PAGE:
The Comparison Of The Chinese And Australian Education Systems
Structure of Systems
The Chinese education system is comprised of three stages. There are three years of primary school, then three years of junior middle school, which is when Chinese students are tested to see which senior high school they can attend 中考 （ZhongKao）. If students do not pass this test, they can attend a vocational secondary school that aims to train and prepare students with skills for employment. If students pass this test they will then go onto the third stage, three years of senior secondary education where 高考（GaoKao）is the final exam, notoriously known as being “impossibly difficult” (Faletto 2017) to score well on. This final exam will determine which university a student is able to enter and thus which careers they can pursue.
The Australian education system is quite similar, all states and territories have final exams in the last two years of highschool where these examinations result in an ATAR score used as a university entrance score to higher education. Those who would prefer options otherwise may attend other programs such as TAFE where more specific skills for employment or other jobs can be learnt there.
The subjects offered by each of the systems also differ depending on the location of the schools. However generally, during the final years of senior education in China, students are given the option of whether to study liberal arts or the sciences. So along with the Chinese language, English and Mathematics, a subject from the chosen major will also be examined on. Subjects offered in Australia are more extensive and students are able to explore more possibilities in the workforce than their Chinese counterparts. The Australian education system is more so focused on the development of an individual’s character. The belief of an “all rounded education” is encouraged so there are many opportunities outside of the classroom for students to explore (Schools in Australia, n.d.). Since Australia’s Westernised history is relatively short, the colonisation of Australia follows deeply in the roots of English society thus education system is similar to that of Western countries.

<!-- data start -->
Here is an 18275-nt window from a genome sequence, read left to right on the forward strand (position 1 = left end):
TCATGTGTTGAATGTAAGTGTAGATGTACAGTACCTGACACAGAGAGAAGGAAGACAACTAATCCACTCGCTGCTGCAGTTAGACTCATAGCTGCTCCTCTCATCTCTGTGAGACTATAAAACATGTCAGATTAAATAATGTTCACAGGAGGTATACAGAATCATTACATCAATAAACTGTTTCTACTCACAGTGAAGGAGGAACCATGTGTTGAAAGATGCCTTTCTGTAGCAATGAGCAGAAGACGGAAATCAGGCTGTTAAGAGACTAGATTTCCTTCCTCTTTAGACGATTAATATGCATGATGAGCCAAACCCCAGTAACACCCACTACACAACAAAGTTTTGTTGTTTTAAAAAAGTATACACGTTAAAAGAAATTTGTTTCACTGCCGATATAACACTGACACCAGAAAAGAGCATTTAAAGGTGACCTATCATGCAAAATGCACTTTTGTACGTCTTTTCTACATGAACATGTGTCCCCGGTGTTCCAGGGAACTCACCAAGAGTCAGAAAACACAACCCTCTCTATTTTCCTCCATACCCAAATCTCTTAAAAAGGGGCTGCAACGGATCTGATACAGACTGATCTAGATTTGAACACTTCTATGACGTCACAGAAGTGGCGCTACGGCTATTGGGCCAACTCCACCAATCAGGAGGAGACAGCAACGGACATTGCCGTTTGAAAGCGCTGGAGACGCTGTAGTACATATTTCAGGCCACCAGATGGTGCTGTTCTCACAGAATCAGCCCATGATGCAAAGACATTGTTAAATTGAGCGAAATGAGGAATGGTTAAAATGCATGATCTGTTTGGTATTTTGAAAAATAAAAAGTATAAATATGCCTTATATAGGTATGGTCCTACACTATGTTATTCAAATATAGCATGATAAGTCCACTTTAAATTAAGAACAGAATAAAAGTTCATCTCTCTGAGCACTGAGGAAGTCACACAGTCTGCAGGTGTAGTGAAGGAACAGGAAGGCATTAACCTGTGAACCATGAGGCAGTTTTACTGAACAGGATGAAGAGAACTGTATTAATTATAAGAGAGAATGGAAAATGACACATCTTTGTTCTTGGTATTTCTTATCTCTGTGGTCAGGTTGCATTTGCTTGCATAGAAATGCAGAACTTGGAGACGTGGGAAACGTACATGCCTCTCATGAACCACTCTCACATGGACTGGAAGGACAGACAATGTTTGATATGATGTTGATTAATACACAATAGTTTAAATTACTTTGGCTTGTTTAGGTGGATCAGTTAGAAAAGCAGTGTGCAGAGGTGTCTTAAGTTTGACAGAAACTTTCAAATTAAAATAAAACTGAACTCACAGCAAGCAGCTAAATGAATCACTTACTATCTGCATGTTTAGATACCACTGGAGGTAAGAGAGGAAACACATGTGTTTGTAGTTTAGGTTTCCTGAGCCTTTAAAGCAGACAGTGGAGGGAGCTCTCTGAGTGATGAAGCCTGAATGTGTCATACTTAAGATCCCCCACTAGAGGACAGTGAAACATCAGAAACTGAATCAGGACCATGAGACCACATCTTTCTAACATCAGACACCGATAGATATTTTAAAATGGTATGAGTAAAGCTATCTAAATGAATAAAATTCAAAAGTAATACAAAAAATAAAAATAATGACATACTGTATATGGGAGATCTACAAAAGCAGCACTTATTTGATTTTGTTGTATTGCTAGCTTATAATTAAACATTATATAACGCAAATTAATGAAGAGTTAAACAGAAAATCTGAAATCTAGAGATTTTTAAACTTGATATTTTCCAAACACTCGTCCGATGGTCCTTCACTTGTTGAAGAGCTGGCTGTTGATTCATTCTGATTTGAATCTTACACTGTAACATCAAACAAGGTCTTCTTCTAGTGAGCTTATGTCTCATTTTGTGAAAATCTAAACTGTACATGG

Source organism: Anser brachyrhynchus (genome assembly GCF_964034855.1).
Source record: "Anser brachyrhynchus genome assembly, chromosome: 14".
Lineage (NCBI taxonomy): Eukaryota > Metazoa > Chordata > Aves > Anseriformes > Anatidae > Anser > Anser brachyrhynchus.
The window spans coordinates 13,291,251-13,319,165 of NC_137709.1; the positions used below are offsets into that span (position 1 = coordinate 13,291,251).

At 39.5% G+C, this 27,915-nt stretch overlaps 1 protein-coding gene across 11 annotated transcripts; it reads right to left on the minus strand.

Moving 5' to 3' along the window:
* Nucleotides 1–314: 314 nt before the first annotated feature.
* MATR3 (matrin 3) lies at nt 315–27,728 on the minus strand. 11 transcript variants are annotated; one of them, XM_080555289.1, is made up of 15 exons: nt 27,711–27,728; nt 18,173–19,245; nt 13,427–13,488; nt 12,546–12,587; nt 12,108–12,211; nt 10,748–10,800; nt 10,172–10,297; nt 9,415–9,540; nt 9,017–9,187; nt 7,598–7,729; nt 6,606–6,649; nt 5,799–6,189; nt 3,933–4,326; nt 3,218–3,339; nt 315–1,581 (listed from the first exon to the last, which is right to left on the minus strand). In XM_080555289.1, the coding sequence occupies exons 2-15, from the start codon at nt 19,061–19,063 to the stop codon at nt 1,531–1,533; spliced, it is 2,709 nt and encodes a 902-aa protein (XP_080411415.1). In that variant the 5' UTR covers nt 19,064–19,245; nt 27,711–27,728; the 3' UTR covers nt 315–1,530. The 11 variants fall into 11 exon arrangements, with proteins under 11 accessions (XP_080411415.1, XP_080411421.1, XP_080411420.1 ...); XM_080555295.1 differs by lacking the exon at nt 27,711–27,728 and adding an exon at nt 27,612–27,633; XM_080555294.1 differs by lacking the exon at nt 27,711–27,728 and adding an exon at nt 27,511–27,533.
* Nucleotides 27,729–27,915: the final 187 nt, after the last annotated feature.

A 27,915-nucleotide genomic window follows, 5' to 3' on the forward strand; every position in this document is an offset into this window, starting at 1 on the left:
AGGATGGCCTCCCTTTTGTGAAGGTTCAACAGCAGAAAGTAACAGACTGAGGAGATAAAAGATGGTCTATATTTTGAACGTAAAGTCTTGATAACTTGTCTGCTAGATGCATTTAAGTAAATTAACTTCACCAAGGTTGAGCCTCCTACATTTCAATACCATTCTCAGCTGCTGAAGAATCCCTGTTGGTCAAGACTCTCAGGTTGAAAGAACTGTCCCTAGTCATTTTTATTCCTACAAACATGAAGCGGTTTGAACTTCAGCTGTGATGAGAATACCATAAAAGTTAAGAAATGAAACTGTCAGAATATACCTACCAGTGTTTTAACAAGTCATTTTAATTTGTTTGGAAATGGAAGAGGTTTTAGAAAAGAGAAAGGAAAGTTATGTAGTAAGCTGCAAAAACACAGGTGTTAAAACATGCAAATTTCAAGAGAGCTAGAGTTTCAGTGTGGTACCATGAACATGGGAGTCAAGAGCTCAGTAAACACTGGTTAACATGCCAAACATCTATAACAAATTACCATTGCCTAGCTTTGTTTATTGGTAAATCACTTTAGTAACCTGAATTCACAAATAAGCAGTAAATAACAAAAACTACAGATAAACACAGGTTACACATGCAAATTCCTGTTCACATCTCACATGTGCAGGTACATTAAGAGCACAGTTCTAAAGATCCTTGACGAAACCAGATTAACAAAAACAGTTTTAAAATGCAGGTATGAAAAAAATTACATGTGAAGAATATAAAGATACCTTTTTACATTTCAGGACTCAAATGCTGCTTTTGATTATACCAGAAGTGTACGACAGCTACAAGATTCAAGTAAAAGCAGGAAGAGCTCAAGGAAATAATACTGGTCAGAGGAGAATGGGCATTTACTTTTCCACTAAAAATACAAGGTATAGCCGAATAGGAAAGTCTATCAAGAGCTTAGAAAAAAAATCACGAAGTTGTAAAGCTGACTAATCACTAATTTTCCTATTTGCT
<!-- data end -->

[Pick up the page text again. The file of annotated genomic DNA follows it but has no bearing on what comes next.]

Impact of Population and History
Following on this aspect of the history of Chinese and Australian education systems, the factor a population also plays a large role for how and why the education systems are established the way they are.
The Chinese education system is based around a more rigid structure focused on educating as many people as possible. Thus the main learning strategy and proven quite effective in Chinese schools is rote learning; learning through sheer repetition and memorisation. This type of learning is very restricting as it allows no room for objection which is why in a typical Chinese classroom, tables are set in neat singular rows where the teacher teaches up front with limited input from students. This is also a result of the sheer size of the population that the education system has to go through thus competition to enter higher education is very competitive.
With a population of around 1.4 billion people (WorldOMeter 2020) in the world, China is the world’s most populous country. It’s ancient history dating back to 1250 BCE and since then the teachings of the Chinese philosopher, 孔子 KongZi, who taught that “that education is the key to mobility and success” is “so deeply rooted” (Coughlan 2012) within Chinese culture. As this was how one in Imperial China could be able to climb the social ladders, the education one receives is still regarded highly and important to one’s worth and status in contemporary China. Additionally due to factors such as the abolishment of the One Child Policy in 2015 to balance out its uneven demographic, the population of China continues to increase once again resulting in the pressure on young people to excel academically to be heightened; as only the best of the best have a chance to enter higher education and thus school times for Chinese students are longer than students in Australia. With so many people wanting to enter into good universities, competition amongst young people to do well and succeed is very tough. Even more so for children from a lower socioeconomic status to do well as these exams are the only chance for them to create a better future for themselves.